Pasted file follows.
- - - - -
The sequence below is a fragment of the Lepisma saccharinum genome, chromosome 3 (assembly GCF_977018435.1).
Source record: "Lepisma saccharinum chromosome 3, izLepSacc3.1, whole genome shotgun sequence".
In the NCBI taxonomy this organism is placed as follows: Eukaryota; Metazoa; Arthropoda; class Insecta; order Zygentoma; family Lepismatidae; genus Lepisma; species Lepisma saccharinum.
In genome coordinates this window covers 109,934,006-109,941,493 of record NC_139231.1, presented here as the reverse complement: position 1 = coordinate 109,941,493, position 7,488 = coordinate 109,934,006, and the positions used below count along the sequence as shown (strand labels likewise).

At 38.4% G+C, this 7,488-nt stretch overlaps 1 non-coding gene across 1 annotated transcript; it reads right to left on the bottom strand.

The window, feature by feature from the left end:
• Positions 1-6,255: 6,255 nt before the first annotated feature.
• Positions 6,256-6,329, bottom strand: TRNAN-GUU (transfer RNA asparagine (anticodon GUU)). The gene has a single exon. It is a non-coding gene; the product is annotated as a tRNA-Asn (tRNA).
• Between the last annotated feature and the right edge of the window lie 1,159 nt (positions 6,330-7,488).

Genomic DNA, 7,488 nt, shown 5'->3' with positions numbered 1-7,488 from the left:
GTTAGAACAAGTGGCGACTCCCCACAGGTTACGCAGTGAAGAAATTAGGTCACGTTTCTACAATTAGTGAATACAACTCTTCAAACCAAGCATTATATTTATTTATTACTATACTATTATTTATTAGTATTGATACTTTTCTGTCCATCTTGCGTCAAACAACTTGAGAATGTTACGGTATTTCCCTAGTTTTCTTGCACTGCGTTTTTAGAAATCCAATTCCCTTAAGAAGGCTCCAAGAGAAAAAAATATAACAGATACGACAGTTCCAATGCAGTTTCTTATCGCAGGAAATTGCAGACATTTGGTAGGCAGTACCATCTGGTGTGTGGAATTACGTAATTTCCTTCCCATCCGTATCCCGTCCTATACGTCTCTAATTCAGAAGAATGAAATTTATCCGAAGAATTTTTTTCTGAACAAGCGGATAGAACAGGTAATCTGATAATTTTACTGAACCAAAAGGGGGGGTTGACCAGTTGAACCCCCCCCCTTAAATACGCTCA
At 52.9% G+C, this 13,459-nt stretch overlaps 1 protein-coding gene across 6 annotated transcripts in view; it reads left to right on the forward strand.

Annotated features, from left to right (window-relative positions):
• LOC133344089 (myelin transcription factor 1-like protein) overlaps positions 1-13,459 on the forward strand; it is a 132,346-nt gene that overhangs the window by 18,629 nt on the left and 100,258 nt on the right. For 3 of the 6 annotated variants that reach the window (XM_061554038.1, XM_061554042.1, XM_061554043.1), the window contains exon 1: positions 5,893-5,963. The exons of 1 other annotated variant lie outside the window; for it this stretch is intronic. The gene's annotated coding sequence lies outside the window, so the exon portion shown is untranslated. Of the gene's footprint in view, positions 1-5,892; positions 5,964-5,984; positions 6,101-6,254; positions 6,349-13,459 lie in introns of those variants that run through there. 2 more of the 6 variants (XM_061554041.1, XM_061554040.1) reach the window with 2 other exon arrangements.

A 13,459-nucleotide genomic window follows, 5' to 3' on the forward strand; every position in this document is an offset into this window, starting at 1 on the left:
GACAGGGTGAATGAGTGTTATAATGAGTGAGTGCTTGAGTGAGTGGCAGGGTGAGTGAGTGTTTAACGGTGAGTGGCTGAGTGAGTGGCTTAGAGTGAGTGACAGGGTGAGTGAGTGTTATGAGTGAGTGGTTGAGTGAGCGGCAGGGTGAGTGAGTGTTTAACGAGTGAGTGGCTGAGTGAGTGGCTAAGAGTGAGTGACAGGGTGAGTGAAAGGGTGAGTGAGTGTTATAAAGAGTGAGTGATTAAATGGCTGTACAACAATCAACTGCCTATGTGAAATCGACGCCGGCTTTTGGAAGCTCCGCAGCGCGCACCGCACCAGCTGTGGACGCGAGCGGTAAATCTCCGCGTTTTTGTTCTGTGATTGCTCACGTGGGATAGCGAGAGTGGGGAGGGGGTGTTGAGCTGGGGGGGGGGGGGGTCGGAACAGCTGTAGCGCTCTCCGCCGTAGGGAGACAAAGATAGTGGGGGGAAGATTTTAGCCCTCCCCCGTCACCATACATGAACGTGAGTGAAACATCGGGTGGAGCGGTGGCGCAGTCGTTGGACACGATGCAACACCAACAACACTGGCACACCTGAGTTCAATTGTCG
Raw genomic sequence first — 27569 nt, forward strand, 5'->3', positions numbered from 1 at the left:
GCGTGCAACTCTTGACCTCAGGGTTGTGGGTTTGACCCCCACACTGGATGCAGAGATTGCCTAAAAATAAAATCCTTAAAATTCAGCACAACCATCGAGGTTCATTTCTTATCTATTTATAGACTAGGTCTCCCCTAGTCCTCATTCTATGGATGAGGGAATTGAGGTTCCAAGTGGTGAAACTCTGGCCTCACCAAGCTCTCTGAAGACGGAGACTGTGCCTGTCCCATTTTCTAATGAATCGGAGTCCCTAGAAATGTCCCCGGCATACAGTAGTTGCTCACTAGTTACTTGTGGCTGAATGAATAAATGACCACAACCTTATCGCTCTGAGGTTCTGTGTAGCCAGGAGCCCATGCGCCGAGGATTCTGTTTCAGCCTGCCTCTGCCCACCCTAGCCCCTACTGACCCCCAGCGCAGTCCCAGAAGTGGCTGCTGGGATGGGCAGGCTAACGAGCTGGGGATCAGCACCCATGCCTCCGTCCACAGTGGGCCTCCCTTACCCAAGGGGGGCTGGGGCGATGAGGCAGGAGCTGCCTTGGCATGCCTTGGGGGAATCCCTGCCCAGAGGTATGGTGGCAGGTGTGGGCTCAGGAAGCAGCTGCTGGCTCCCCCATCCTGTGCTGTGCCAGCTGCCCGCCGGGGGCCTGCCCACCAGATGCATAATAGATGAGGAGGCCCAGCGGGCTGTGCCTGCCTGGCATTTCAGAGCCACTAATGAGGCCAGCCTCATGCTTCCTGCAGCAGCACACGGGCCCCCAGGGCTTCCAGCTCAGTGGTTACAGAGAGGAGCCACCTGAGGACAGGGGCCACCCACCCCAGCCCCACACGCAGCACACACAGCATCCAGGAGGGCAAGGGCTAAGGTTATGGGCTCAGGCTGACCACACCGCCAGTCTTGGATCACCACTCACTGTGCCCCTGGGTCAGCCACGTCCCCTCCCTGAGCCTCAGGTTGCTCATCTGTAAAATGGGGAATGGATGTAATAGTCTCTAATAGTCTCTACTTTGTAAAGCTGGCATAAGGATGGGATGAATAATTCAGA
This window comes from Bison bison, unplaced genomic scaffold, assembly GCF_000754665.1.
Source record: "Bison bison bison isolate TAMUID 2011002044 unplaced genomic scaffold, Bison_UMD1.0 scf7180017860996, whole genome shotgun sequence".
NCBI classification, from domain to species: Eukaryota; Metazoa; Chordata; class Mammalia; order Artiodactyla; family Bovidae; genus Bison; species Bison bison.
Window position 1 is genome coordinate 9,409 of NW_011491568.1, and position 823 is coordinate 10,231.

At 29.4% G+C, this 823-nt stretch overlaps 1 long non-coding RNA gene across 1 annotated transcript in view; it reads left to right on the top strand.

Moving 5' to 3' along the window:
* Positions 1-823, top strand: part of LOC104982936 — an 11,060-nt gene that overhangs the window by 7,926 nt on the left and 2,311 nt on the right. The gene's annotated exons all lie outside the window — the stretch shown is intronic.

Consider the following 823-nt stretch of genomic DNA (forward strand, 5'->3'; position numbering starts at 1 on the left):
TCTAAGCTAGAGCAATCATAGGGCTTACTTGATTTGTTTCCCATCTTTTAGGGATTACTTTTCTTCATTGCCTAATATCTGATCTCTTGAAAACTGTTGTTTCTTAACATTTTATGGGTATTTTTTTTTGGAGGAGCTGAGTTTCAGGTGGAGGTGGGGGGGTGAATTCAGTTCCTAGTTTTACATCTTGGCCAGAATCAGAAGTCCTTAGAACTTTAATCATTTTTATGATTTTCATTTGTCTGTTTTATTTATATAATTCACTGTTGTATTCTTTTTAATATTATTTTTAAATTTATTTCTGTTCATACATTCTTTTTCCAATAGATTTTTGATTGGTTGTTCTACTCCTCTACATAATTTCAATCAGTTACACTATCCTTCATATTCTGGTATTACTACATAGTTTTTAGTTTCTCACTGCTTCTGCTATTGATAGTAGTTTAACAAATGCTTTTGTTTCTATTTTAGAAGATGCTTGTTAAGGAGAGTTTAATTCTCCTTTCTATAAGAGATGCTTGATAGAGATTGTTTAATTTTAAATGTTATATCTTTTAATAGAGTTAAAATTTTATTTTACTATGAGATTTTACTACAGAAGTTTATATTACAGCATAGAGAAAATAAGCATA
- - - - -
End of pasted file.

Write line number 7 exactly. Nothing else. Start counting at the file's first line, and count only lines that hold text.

• Positions 1-6,255: 6,255 nt before the first annotated feature.